Posted on 29 May 2009
How should the U.S. government oversee the insurance industry? Patricia Guinn, Managing Director of Towers Perrin and head of the firm's Risk and Financial Services business, offered some recommendations to Congress earlier this month.
"Federal oversight of the insurance industry needs to recognize the industry's unique characteristics," Guinn said in testimony before a subcommittee of the House Committee on Financial Services. "We recommend that the federal government avoid a 'one size fits all' approach derived from the larger banking industry."
Other key points made by Guinn to the House lawmakers include:
* The insurance industry has been adversely impacted by the financial crisis, but not to the degree experienced by the banking industry.
* Insurers, though a comparatively small part of the financial services industry, have a disproportionate impact on the general economy.
* Although current regulation is generally effective, there are some gaps — such as systemic risks that may best be addressed at the federal level. Other aspects of regulation should follow the best practices that have been demonstrated by regulators at the state level.
* Any federal regulatory oversight of the financial industry needs to be implemented cautiously, and it should recognize the distinctive features and market practices of the insurance business.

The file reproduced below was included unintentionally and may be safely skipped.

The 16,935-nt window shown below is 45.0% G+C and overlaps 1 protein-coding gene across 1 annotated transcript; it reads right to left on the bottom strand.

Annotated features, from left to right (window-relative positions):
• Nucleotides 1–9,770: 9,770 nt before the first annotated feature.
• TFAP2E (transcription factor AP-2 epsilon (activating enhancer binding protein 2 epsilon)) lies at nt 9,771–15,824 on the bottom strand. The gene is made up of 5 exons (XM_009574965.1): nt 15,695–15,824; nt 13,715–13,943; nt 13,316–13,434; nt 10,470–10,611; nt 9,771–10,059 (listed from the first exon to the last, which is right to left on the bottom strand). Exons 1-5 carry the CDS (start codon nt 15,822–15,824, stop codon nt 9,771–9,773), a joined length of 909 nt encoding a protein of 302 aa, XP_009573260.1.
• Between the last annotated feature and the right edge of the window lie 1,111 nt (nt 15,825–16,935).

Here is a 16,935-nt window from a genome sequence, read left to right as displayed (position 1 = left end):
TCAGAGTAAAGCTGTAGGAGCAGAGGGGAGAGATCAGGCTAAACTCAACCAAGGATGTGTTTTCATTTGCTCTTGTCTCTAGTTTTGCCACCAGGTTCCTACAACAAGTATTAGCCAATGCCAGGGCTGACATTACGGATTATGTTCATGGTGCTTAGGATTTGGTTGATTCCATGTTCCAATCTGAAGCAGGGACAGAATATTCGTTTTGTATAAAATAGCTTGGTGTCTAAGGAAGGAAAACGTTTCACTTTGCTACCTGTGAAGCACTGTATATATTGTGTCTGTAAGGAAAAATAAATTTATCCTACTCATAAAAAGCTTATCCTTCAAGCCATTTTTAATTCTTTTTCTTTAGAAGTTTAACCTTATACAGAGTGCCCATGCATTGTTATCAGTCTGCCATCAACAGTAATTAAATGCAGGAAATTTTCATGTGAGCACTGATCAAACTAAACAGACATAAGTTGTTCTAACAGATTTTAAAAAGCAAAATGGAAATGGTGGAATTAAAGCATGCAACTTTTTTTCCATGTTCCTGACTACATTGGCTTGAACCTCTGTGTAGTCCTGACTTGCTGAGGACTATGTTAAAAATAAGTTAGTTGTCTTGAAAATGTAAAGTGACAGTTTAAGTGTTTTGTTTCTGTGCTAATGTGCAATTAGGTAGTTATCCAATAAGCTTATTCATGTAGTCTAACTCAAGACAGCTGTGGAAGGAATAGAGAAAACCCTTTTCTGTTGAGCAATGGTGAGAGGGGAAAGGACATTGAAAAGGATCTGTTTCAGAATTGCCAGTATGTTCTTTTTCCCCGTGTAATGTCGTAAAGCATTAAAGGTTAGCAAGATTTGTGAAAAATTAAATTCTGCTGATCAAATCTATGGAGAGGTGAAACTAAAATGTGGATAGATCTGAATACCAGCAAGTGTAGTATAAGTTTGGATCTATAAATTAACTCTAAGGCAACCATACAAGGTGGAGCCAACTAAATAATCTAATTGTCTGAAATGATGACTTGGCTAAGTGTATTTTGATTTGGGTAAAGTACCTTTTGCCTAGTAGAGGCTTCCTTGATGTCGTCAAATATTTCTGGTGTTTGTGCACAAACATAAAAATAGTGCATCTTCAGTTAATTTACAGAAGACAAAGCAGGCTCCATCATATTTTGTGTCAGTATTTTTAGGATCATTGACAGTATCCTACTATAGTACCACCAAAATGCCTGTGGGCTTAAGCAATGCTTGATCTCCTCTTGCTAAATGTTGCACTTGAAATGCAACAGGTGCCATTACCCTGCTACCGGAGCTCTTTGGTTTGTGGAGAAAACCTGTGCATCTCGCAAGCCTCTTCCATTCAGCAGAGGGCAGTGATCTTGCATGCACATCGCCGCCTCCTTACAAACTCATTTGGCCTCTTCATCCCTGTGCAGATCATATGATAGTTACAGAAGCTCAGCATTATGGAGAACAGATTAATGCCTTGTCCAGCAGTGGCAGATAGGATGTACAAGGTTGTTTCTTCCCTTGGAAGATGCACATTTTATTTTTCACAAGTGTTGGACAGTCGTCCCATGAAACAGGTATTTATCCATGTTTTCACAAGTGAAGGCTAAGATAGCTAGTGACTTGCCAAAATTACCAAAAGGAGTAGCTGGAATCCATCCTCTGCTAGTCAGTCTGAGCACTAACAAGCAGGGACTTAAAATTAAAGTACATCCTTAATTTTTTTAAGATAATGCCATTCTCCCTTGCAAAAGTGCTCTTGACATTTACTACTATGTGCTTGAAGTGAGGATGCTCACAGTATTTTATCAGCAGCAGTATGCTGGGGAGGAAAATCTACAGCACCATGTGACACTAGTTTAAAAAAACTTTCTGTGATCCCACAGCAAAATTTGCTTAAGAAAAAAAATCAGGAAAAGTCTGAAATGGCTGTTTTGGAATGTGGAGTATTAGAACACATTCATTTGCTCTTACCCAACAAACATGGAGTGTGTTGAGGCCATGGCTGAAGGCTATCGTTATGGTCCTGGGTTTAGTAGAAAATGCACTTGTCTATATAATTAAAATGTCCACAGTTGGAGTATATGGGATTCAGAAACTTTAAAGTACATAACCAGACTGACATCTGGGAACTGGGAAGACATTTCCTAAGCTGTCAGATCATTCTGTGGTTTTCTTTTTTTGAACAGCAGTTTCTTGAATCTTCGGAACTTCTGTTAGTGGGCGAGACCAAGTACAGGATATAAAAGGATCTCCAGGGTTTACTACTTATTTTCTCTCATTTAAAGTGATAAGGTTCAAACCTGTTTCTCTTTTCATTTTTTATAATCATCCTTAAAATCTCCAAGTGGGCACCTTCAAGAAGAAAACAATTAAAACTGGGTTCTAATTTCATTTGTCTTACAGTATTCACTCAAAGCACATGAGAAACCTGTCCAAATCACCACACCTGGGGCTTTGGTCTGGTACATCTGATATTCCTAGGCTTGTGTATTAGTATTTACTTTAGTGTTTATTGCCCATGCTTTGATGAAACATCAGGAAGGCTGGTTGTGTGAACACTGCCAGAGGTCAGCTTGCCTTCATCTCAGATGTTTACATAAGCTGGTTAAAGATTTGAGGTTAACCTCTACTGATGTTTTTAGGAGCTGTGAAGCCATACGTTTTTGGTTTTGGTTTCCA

* Regulatory oversight should be complemented by strong professional standards and a role for risk management professionals with appropriate training.
The performance of insurers during the financial crisis may hold lessons for other financial services institutions, particularly as they relate to the integration of risk and capital management and the spreading of risk, Guinn said.
She also urged lawmakers to recognize that complex risks are best evaluated and managed by risk management professionals, including actuaries, who have the requisite skills and objectivity, and who conduct their work consistent with a well-developed body of professional standards.